Welcome to this travel blog which is inspired by the wandering clouds effortlessly gliding through distant lands. Sometimes almost still as if watching the beauty of the earth below and at times rushing to some place far away – as if on an endless travel mission. This is where I share my observations, experiences and thoughts gathered during my travels

Friday, January 13, 2012

Badlands


Driving eastwards on Interstate 90 in South Dakota, we ran into some very unpredictable weather. When we started, it was bright and sunny but suddenly out of the blue, the skies were covered with thick black rain clouds. We were on our way to the Badlands National Park and before we could decide whether to go ahead with the plans or call it a day, it started pouring. The rains were lashing hard on the window panes and we could barely see the signboards. Our gut sense was that we had at least one more hour to drive. Despite the thunderstorms and lightning, we braved our way towards the Park. We thought that it would be much better to drive towards our destination rather than face the same bad weather to go back to the hotel. We exited at a city called Wall, which is named after the sight of Badlands Wall and just followed the map.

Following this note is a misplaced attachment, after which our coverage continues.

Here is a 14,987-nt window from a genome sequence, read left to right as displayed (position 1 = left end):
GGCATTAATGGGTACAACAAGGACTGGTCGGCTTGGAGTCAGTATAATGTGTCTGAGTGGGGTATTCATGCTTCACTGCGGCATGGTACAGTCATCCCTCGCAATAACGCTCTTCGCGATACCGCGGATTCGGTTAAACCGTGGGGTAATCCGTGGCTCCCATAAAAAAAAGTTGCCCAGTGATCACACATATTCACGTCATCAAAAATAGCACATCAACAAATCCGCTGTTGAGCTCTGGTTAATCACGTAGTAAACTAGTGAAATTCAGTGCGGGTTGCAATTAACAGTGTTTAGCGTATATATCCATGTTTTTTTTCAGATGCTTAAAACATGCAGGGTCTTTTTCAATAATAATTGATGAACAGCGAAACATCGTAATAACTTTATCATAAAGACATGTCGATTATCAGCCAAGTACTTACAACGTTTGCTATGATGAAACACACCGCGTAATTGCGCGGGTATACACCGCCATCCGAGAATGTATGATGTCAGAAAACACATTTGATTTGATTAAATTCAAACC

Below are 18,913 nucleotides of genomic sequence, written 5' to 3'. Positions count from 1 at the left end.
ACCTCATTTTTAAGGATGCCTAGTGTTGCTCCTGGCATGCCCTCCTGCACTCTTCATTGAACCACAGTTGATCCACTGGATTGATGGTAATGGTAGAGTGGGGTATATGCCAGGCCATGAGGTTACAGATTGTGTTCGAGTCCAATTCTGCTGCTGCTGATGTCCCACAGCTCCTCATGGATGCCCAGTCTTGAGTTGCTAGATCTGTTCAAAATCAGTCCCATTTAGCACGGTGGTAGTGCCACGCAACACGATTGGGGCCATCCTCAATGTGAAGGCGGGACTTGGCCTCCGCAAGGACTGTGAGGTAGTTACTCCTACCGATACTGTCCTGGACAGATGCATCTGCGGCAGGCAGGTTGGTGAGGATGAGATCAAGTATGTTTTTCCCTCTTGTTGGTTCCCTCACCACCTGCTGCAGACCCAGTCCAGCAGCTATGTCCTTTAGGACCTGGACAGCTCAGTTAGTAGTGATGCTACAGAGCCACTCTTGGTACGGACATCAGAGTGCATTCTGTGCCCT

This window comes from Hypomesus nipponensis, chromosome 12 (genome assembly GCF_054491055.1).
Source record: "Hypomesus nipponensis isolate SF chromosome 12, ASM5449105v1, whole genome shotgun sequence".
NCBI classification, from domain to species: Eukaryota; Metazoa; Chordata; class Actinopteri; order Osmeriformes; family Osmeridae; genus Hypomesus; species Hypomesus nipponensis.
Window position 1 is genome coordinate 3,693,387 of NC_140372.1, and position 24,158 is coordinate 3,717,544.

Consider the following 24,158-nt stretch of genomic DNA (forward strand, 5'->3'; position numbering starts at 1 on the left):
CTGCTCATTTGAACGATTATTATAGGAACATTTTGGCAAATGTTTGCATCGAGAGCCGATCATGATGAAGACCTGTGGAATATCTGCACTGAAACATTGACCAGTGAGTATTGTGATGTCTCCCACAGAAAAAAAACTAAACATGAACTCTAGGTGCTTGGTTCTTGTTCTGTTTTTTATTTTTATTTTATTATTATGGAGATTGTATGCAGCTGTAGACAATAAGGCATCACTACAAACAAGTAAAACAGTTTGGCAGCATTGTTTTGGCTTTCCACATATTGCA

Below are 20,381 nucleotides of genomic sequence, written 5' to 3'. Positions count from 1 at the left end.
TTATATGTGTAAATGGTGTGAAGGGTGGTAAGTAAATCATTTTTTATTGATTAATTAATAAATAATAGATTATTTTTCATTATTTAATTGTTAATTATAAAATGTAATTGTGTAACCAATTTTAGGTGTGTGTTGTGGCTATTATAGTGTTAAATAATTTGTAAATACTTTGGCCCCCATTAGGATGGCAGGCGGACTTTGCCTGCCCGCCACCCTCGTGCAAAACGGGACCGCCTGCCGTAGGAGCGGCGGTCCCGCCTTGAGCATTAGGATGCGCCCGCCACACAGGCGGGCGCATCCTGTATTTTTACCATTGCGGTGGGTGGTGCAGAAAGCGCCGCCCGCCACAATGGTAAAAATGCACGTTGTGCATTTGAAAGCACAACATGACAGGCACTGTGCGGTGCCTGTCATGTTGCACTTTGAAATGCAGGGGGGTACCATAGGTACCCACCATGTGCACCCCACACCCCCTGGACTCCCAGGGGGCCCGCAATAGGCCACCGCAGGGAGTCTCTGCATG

As we approached the Badlands National Park, the rains had stopped but the skies were still overcast. We were glad to find that the Park was open 24 x 7. After paying for the entrance, we collected a route map from the Ranger and proceeded to drive along Highway 240 Loop Road which takes you around the scenic way through the North Part of the Badlands Park. The drive along this route was absolutely fascinating and we came face to face with some geological wonders that we had never even imagined.

The Park is characterized by a rugged eerie looking landscape which is a product of millions of years of deposition and erosion. The deposits of sediments started 69 million years ago and continued until 28 million years ago. At this time, some of the depositions were also due to volcanic eruptions. Then, approximately half a million years ago, erosion of the Badlands began and the changing shape of the landscape is due to this process of continuous erosion. In fact, the rate of erosion at Badlands is one of the highest (@ one inch per year) and it is estimated that after another half a million years, Badlands would have completely eroded from the surface of our Earth. Given that it has seen deposition over so many years, Badlands is one of the richest sources of accumulated fossils. Due to its extreme climate, the Indian tribe Lakota named it Mako Sica which means Badlands in their native language.